Lady Mary Carbery wrote a journal following her husband’s death. It remained private until a century later, when her grandson Jeremy Sandford published much of it, together with his own commentary – the paragraph above is his. Recently widowed and sole mistress of the vast neo-medieval Castle Freke overlooking a remote headland in West Cork, Mary raised her young family in the company of servants, dependants and occasional visitors. Reflective and sensitive, Mary Carbery was deeply attuned to the spirit of place and to the people she lived amongst in Rosscarbery, studying Irish and taking note of local speech, folklife and customs. It’s no wonder that the memorial cross she commissioned from white limestone should have been such a tribute to the flowering of Irish art in the medieval period.


Algernon was the 9th Baron of Carbery. After his death, Mary stayed at Castle Freke long enough to see through a significant restoration following a fire in 1910, then met and married Professor Arthur Wellesley Sandford of Frankfield House, County Cork. She was evidently quite a character, a prolific writer and traveller: she spent some years travelling across Europe in Creeping Jenny, a caravan drawn by white oxen, and is credited with being the first person to install a bath in a mobile home. Meanwhile, the castle was taken over by her son John – the 10th Baron, an early aviator, who sold it in 1919 and took off for Kenya, where he joined the hedonistic Happy Valley community, infamous during the 20s and 30s for its decadent lifestyles, drug use and sexual promiscuity. During the latter part of the 20th century the castle fell into disrepair.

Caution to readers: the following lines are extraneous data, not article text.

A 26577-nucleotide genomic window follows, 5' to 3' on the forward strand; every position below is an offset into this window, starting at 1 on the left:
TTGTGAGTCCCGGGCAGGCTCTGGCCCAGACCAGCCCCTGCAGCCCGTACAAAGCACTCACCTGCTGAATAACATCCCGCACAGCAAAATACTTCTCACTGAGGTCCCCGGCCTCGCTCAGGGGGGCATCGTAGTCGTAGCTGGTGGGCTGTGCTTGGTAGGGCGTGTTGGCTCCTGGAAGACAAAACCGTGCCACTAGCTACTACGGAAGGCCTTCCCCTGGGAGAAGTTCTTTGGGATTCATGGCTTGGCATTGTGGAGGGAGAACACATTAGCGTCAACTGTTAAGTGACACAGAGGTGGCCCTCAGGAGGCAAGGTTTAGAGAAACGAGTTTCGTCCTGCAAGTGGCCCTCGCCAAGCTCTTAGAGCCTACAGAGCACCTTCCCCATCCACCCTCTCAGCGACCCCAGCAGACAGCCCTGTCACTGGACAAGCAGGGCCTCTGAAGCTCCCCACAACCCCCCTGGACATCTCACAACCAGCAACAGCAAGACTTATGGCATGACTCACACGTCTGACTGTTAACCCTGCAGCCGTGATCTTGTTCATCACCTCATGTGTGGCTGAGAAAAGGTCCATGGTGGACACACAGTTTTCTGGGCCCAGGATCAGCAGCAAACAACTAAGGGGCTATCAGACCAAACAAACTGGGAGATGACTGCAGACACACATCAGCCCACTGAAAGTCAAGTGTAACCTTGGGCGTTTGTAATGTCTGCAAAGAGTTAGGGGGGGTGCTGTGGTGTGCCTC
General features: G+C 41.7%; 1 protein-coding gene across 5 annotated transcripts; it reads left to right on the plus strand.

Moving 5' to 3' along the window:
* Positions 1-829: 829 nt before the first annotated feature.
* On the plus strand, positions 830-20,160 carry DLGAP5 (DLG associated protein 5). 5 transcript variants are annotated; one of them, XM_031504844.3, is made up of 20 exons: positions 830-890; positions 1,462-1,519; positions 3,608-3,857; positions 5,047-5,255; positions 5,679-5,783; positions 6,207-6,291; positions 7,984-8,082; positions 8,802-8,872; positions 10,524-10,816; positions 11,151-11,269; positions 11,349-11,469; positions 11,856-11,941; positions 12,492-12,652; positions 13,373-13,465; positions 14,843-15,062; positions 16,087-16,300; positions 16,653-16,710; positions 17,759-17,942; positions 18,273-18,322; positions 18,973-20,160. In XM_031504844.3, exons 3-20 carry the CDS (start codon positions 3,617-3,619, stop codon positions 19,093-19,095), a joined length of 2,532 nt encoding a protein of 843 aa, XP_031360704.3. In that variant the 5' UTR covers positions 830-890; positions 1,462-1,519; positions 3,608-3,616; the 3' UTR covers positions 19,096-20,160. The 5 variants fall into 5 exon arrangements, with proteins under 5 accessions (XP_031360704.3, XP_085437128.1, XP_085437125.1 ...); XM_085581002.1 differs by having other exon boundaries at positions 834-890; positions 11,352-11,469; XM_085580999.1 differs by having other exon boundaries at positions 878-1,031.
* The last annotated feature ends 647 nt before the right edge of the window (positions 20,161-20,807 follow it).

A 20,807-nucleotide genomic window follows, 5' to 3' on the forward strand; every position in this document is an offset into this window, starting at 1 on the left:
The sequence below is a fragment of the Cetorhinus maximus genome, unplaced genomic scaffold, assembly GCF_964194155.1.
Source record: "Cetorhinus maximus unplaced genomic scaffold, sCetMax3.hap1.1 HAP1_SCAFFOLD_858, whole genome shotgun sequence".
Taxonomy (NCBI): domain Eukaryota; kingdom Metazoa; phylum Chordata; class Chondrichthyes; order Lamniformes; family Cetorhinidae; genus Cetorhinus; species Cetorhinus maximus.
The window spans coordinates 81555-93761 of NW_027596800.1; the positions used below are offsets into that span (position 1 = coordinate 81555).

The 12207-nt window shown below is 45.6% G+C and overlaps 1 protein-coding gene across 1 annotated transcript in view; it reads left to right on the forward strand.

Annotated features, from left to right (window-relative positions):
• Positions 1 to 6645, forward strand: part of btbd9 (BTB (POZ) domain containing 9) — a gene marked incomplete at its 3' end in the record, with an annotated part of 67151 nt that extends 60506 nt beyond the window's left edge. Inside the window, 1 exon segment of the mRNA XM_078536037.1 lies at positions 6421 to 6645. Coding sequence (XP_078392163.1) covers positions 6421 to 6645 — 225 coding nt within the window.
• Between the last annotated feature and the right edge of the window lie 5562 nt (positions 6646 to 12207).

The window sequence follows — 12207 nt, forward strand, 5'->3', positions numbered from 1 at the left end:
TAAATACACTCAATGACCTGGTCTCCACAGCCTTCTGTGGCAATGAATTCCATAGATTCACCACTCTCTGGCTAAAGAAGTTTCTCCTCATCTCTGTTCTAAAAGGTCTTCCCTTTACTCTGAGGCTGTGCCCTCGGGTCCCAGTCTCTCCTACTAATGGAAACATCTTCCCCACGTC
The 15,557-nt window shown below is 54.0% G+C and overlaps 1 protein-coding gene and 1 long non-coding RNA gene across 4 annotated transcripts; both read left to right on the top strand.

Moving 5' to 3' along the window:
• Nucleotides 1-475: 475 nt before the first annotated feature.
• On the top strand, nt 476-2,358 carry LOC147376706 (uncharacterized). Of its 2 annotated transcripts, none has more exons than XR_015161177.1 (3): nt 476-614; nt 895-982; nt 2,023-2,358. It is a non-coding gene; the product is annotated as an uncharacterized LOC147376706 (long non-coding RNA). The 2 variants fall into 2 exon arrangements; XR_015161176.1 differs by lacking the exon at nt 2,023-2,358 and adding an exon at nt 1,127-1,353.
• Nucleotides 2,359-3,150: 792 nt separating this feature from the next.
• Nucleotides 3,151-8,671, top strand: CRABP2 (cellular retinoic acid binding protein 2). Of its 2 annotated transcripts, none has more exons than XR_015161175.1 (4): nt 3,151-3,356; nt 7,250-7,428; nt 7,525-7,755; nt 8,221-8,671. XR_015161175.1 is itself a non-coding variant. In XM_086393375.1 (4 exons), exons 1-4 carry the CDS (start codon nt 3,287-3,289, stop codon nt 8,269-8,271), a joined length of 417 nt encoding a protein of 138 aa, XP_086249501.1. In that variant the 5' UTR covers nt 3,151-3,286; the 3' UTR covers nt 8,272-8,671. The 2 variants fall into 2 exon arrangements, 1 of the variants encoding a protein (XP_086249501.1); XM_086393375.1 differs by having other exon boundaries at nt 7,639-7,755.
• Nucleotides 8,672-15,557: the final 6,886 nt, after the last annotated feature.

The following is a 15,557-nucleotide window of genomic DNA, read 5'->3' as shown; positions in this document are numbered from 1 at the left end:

Changing fortunes: Lord Carbery’s monoplane in 1914; Castle Freke in reasonable condition, pre 1950, and the Castle in the present day undergoing renovation by Stephen Evans-Freke, son of the 11th Baron Carbery

We are fortunate that some parts of the former estate at Castle Freke are maintained by Coillte, the State-owned forestry business, and are publicly accessible. This includes the high cross, accessed by a footpath from the Long Strand.

The Coillte path up to the cross, leading from the car park at Long Strand. In the lower picture Gill and I give an idea of the scale of the monument

Take the opportunity to have a look at the old parish church of Rathbarry, also in the Castle Freke demense. Built in 1825, it closed in 1927, and is now an atmospheric ruin. Algernon, the 9th Baron, and Lady Mary commissioned some of the striking mosaic work which can still be seen.

I found a number of entries in the Duchas Folklore Collection centred on the  Long Strand, Red Strand and Castlefreke areas. They could make a good future post, but to finish off for now, here is just one: recounted by Denis Collins, aged 60, from Castlefreke, Duchas Collection, 1937 – “The Hidden Treasure of Castlefreke”:

. . . Two children from Rosscarbery wandered away from their home one day. They did not return to dinner nor to tea so their mother got very anxious about them because it was the time that the fairies were supposed to be about. She searched everywhere but in vain and it was said that they were spirited by the fairies. Many years afterwards a young man and woman came into the town of Ross. When the people of the town saw them they were afraid of them, but found to their surprise that they were the two children. When asked where they were all that time they said that they were taken away by fairies to a certain fort in Castlefreke where there was a treasure hidden. No one ever looked for the treasure as it is said to be guarded by a fairy . . .

Celebrating George Walsh